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    “A ship has arrived in Jemulpo[1]!”

    “Really? Did it arrive without any issues?”

    “Yes, Your Majesty.”

    By the command of Emperor Yongle, King Sejong, who had procured hawks for hunting, dispatched a Falconry Envoy. Naturally, merchants followed the hunting party, and they returned with a significant gain.

    They also plentifully extracted reciprocation gifts for the hawks they offered as tributes. And as always, they used half of the funds acquired from the top to purchase rice. As much money was spent, the rice came to Jemulpo using a ship from Ming.

    “Did those books and goods also arrive?”

    “Yes, Your Highness the Crown Prince.”

    If Sejong and the ministers were interested in grain, Hyang’s interest was elsewhere. Where Hyang’s interest lay were the books recording the expeditions of Zheng He[2] and the goods optimal for resale.

    Two days later, a tremendous number of chests arrived at the palace.

    The chests were placed in the courtyard in front of Geunjeongjeon Palace, and for the confirmation of the contents, not only Hyang and the ministers but even Sejong came out to the courtyard.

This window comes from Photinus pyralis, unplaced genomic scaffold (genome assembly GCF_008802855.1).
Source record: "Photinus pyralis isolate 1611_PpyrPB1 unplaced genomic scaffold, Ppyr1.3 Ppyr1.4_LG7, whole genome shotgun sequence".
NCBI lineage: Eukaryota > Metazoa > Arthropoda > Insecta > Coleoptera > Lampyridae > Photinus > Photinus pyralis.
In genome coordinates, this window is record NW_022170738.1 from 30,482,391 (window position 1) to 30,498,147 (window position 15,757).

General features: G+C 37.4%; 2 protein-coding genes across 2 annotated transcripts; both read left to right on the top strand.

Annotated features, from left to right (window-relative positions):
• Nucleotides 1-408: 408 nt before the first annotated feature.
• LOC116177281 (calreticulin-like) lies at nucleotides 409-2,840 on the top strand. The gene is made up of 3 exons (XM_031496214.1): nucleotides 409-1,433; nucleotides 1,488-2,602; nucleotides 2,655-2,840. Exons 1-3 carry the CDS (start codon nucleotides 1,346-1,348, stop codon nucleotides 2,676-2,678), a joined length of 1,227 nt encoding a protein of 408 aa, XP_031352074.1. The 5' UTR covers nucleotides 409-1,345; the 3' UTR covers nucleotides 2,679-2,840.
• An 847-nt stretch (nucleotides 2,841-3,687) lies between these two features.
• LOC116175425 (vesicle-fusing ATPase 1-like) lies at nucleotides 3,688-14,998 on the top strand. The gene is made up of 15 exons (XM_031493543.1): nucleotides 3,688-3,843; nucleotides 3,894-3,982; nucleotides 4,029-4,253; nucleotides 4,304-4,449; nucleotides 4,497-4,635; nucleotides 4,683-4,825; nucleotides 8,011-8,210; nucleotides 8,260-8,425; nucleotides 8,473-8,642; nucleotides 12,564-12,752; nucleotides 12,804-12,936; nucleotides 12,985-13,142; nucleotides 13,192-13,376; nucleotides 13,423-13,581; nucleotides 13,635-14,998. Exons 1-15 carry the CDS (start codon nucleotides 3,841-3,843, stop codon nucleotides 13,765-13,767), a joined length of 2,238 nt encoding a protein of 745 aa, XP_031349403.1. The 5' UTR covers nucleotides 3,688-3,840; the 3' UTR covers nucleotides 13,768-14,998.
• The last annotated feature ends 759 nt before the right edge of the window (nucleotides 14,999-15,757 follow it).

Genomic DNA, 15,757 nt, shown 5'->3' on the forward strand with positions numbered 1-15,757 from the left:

The scholars from Hall of Worthies, who were checking the contents as the chests were opened, looked at Sejong with surprised eyes.

    “Your Majesty, these do not seem to be copies, but originals.”




    Although the court was noisy due to the issue of expanding the vaccination with the first shot nationwide, apart from that, there were piled-up tasks that had to be done, and Sejong and the ministers proceeded by discussion.

    “Has the issue of the hawks to be sent to Ming been resolved well?”

    “The falconers from Falconry division are catching and moving five of them.”

    At the ministers’ response, Sejong frowned and replied, “Five… falcorners and the people must have had a hard time.”

    “Not at all, Your Majesty.”

    “Please provide the necessary compensation for them.”

    “We will obey your command.”

    Having dealt with the issue of the hawks to be offered as tribute, Sejong and the ministers moved on to the next agenda.